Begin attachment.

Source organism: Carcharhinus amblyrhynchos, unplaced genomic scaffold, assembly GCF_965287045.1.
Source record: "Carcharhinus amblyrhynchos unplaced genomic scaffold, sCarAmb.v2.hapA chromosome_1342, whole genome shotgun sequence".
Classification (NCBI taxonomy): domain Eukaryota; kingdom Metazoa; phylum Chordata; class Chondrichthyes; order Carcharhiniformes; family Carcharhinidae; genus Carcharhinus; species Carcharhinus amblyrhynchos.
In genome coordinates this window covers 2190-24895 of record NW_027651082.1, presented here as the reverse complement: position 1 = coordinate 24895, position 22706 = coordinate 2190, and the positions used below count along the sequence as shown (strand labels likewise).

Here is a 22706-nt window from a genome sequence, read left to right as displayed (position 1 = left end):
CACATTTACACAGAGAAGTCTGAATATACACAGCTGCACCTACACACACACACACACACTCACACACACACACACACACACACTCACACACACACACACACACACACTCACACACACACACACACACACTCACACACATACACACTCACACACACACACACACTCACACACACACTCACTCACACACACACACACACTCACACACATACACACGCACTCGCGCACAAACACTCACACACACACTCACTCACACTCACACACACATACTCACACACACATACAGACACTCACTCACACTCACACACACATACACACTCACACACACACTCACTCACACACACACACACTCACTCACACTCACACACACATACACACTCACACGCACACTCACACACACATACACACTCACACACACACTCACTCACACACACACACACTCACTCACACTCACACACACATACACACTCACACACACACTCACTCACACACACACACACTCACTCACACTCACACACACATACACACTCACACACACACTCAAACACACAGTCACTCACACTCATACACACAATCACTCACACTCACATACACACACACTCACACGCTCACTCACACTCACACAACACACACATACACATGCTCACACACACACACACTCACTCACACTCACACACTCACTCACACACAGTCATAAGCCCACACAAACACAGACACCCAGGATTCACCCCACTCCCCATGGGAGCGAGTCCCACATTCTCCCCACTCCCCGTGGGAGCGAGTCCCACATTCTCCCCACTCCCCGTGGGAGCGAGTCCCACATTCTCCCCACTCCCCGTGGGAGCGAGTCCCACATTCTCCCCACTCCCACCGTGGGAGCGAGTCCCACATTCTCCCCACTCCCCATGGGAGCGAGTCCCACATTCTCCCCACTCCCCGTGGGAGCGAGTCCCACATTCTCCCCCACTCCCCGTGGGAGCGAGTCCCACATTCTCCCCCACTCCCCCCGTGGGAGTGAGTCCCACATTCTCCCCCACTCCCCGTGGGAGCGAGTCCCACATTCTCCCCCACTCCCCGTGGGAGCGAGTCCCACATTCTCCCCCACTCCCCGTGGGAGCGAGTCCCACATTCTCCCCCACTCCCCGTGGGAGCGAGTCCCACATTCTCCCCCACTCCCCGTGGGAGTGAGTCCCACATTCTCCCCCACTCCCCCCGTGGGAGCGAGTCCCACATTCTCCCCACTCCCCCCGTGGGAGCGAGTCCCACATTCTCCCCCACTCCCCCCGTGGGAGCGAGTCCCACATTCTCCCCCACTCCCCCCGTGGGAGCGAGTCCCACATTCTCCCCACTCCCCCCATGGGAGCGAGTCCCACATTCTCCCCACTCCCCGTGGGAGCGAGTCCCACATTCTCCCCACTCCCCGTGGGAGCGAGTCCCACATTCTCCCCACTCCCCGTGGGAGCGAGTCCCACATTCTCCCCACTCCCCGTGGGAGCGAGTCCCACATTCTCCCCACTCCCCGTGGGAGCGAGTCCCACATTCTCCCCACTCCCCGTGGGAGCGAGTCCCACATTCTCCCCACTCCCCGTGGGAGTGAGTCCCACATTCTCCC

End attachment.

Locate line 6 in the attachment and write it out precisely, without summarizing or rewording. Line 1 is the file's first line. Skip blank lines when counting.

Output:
CACATTTACACAGAGAAGTCTGAATATACACAGCTGCACCTACACACACACACACACACTCACACACACACACACACACACACTCACACACACACACACACACACACTCACACACACACACACACACACTCACACACATACACACTCACACACACACACACACTCACACACACACTCACTCACACACACACACACACTCACACACATACACACGCACTCGCGCACAAACACTCACACACACACTCACTCACACTCACACACACATACTCACACACACATACAGACACTCACTCACACTCACACACACATACACACTCACACACACACTCACTCACACACACACACACTCACTCACACTCACACACACATACACACTCACACGCACACTCACACACACATACACACTCACACACACACTCACTCACACACACACACACTCACTCACACTCACACACACATACACACTCACACACACACTCACTCACACACACACACACTCACTCACACTCACACACACATACACACTCACACACACACTCAAACACACAGTCACTCACACTCATACACACAATCACTCACACTCACATACACACACACTCACACGCTCACTCACACTCACACAACACACACATACACATGCTCACACACACACACACTCACTCACACTCACACACTCACTCACACACAGTCATAAGCCCACACAAACACAGACACCCAGGATTCACCCCACTCCCCATGGGAGCGAGTCCCACATTCTCCCCACTCCCCGTGGGAGCGAGTCCCACATTCTCCCCACTCCCCGTGGGAGCGAGTCCCACATTCTCCCCACTCCCCGTGGGAGCGAGTCCCACATTCTCCCCACTCCCACCGTGGGAGCGAGTCCCACATTCTCCCCACTCCCCATGGGAGCGAGTCCCACATTCTCCCCACTCCCCGTGGGAGCGAGTCCCACATTCTCCCCCACTCCCCGTGGGAGCGAGTCCCACATTCTCCCCCACTCCCCCCGTGGGAGTGAGTCCCACATTCTCCCCCACTCCCCGTGGGAGCGAGTCCCACATTCTCCCCCACTCCCCGTGGGAGCGAGTCCCACATTCTCCCCCACTCCCCGTGGGAGCGAGTCCCACATTCTCCCCCACTCCCCGTGGGAGCGAGTCCCACATTCTCCCCCACTCCCCGTGGGAGTGAGTCCCACATTCTCCCCCACTCCCCCCGTGGGAGCGAGTCCCACATTCTCCCCACTCCCCCCGTGGGAGCGAGTCCCACATTCTCCCCCACTCCCCCCGTGGGAGCGAGTCCCACATTCTCCCCCACTCCCCCCGTGGGAGCGAGTCCCACATTCTCCCCACTCCCCCCATGGGAGCGAGTCCCACATTCTCCCCACTCCCCGTGGGAGCGAGTCCCACATTCTCCCCACTCCCCGTGGGAGCGAGTCCCACATTCTCCCCACTCCCCGTGGGAGCGAGTCCCACATTCTCCCCACTCCCCGTGGGAGCGAGTCCCACATTCTCCCCACTCCCCGTGGGAGCGAGTCCCACATTCTCCCCACTCCCCGTGGGAGCGAGTCCCACATTCTCCCCACTCCCCGTGGGAGTGAGTCCCACATTCTCCC